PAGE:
)Byzantine Empire
330 – 1453 AD

Gavin Mast and Ian Mahoney
Mentor: Liliana

The Byzantine Empire was an empire that started in 330 AD, when Emperor Constantine I moved the capital of the empire to Constantinople, and fell in 1453, when the capital fell to the Ottoman Turks. (Stathakopoulos) The Byzantine Empire (also known as Byzantium or the Eastern Roman Empire) was the remnant of the Roman Empire, whose Western half fell to both infighting and barbarian tribes. (Sherrard, 184) The Byzantine Empire survived however, and continued many of the traditions of the Roman Empire. Because of this, the Byzantine Empire was far more advanced when compared to other medieval cultures. But unlike the Roman Empire, The Byzantine Empire was a Christian empire and the people spoke Greek, not Roman. (Grolier) The Byzantine Empire was a shining, cultural, economic and religious light in a time of Darkness.
ByzantineGreatMap.png
Map of the empire's territory under Justinian I's reign, in c.550 AD, Constantinpole's: 41 degrees 03' 13'' North, 28 degrees 59' 06'' East


The empire was ruled by an Emperor, who held absolute control over the affairs of the government, and was considered a messenger for God. (Grolier) Because of this, the emperors of the empire were figures of key importance, and influenced both directly and indirectly what happened in the empire. Religion also played an important role in the Byzantine empire, whether in daily life or in government affairs. The empire was a powerful force behind the creation and growth of the Eastern Orthodox Church, as it was adopted as its official religion. (Treadgold, 2-4)
Justinian_I.jpg
Emperor Justinian I, who ruled the empire during its height.

The Byzantine Empire's legacy is much larger then many would think. Their influence is most notable in the Balkans and areas surrounding that, including parts of Russia. The Byzantine Empire spread the Cyrillic alphabet and the Eastern Orthodox Church through these areas, where both are still in use today. (Sherrard, 11-14)

Click on the links below to learn more about the rise and fall of the Byzantine Empire
The Rise of the Byzantine Empire: The Early Years
The Decline of the Byzantine Empire: The Later Years




Time-line (Original Work)

330 AD
Constantinople becomes capital
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476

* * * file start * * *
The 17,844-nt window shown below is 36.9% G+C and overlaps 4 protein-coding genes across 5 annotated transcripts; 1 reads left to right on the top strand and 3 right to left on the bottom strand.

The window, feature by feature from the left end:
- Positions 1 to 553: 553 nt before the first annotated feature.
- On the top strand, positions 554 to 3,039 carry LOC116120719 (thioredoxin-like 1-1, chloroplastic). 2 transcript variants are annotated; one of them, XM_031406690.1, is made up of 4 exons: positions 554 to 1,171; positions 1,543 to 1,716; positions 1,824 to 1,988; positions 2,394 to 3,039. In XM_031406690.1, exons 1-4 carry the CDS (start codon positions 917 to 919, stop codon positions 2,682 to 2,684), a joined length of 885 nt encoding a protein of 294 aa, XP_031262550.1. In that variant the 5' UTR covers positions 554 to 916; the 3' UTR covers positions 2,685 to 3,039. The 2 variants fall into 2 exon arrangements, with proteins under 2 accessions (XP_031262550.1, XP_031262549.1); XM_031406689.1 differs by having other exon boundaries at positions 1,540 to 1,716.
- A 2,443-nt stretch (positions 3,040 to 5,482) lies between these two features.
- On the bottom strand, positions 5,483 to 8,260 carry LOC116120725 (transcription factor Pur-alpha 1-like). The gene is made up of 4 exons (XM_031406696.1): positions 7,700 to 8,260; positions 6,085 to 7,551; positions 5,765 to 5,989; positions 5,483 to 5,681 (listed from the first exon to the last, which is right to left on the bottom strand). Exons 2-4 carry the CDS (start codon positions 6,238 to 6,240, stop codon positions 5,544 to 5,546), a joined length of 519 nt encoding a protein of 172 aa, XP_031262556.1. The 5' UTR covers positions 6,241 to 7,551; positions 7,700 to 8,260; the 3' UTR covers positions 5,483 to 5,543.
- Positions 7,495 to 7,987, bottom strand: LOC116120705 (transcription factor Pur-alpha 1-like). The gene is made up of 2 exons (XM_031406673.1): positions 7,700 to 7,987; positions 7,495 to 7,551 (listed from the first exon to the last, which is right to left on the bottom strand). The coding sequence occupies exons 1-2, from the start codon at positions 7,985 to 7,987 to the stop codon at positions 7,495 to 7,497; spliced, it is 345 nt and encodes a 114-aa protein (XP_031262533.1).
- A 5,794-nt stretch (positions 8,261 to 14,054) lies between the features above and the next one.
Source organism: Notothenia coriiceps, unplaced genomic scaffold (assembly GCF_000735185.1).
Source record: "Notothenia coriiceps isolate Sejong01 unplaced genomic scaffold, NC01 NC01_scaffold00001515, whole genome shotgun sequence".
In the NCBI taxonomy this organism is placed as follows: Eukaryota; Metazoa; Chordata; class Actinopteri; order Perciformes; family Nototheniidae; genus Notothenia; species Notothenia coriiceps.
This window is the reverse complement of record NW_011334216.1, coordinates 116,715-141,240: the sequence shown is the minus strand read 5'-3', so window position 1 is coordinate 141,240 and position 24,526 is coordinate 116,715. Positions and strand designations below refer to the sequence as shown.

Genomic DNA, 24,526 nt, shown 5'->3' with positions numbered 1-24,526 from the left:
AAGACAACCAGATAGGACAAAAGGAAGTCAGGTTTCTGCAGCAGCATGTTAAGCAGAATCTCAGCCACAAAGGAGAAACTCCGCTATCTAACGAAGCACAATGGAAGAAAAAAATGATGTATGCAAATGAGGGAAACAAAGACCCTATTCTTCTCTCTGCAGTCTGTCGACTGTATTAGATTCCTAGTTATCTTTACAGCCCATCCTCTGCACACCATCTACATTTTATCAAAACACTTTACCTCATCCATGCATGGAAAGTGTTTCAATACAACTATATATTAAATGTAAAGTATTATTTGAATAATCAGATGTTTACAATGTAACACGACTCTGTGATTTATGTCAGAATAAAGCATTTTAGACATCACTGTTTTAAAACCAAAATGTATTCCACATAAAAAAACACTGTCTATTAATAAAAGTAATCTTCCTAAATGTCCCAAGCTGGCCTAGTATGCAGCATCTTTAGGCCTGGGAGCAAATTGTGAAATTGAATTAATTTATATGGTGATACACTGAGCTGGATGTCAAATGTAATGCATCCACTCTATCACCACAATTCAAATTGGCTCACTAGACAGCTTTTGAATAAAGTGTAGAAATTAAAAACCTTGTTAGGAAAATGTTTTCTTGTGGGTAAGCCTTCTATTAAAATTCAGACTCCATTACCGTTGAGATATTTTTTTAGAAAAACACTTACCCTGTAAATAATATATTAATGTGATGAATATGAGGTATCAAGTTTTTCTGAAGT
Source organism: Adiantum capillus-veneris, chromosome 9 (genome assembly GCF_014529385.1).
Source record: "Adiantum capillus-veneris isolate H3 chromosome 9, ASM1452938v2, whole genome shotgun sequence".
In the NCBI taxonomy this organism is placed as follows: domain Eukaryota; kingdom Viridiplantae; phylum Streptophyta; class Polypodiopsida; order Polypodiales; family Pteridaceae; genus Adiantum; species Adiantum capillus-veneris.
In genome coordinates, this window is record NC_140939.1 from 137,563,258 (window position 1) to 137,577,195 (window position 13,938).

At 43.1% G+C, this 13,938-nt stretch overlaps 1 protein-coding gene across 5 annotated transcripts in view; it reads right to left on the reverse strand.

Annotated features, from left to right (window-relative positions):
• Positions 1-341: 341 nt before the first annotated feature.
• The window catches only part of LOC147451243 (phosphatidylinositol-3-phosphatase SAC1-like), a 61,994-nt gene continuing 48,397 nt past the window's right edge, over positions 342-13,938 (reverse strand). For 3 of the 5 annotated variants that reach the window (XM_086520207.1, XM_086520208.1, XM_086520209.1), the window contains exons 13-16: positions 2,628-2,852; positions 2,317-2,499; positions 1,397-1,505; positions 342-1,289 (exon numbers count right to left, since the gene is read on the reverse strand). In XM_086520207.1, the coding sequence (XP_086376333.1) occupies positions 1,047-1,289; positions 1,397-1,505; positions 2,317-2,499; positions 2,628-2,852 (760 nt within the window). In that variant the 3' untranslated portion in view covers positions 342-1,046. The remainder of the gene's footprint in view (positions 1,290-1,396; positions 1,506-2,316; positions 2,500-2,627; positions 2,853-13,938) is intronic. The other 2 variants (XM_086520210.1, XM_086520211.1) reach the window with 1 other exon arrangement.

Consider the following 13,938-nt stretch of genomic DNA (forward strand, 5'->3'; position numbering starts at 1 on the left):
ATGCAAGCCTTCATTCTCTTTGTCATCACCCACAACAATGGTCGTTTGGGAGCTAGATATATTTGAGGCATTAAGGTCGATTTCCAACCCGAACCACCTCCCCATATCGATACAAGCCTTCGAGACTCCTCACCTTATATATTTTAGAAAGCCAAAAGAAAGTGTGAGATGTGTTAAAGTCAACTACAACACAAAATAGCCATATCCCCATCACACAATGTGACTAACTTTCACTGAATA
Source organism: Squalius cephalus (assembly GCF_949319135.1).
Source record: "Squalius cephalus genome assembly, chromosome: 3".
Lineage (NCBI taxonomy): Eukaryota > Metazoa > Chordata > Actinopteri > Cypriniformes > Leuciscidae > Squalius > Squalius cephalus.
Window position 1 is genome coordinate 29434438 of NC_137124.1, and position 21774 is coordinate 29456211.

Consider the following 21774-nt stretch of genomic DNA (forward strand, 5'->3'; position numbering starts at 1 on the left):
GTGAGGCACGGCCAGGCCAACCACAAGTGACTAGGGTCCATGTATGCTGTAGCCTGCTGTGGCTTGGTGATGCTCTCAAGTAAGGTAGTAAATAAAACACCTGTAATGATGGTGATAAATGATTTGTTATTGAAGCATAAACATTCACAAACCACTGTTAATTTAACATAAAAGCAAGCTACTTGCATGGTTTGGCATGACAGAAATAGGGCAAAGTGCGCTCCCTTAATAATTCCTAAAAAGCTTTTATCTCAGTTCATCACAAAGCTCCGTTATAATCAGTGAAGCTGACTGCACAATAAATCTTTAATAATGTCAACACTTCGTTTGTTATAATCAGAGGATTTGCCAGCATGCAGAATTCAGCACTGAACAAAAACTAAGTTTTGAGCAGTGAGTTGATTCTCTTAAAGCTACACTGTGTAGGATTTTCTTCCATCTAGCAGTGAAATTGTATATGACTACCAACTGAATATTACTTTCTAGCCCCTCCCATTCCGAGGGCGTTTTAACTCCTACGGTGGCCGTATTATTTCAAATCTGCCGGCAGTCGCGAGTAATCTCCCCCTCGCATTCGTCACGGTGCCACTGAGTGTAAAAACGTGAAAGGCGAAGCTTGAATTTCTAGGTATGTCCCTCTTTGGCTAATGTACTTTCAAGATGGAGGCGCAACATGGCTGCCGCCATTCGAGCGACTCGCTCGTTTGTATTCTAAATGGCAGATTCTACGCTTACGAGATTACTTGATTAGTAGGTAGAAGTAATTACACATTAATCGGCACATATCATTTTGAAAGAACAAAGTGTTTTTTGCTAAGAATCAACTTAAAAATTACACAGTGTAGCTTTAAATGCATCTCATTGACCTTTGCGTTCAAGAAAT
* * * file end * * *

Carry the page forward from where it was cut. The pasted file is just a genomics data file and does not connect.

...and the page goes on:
Fall of the Western Roman Empire
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527
Justinian I becomes emperor
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565
Justinian I dies, and Justin II becomes emperor
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610
Heraclius becomes emperor
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867
Basil I becomes emperor, beginning of the Macedonian dynasty
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976
Basil II becomes emperor
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1017
Basil II conquers the Bulgars
1025
Basil II dies and ends the Macedonian dynasty; the beginning of the fall of the empire
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1071
Battle of Manzikert
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1180
Death of emperor Manuel I Komnenos
1185
End of the Komneni dynasty
1203
The Fourth Crusade begins
1204
Constantinople is sacked by crusaders
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1261
Constantinople is recaptured by the empire
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1300
Ottoman Turks begin their conquests
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1453
Constantinople falls to the Ottomans

Citations
1. Stathakopoulos, Dionysios. "The Elusive Eastern Empire." History Today 58 (2008): 38. EBSCO Host. EBSCO. 25 Apr. 2009
<http://search.ebscohost.com/login.aspx?direct=true&db=khh&AN=35139807&site=ehost-live>.
2. Jenkins, Romilly J.H. Encyclopedia Americana. Grolier Online. 2009. 25 Apr. 2009
<http://ea.grolier.com/cgi-bin/article?assetid=0069200-00>.
3. Sherrard, Philip. Great Ages of Man: Byzantium. Time-Life Books, 1966.
4. Treadgold, Warren. A Concise History of Byzantium. Palgrave, 2001.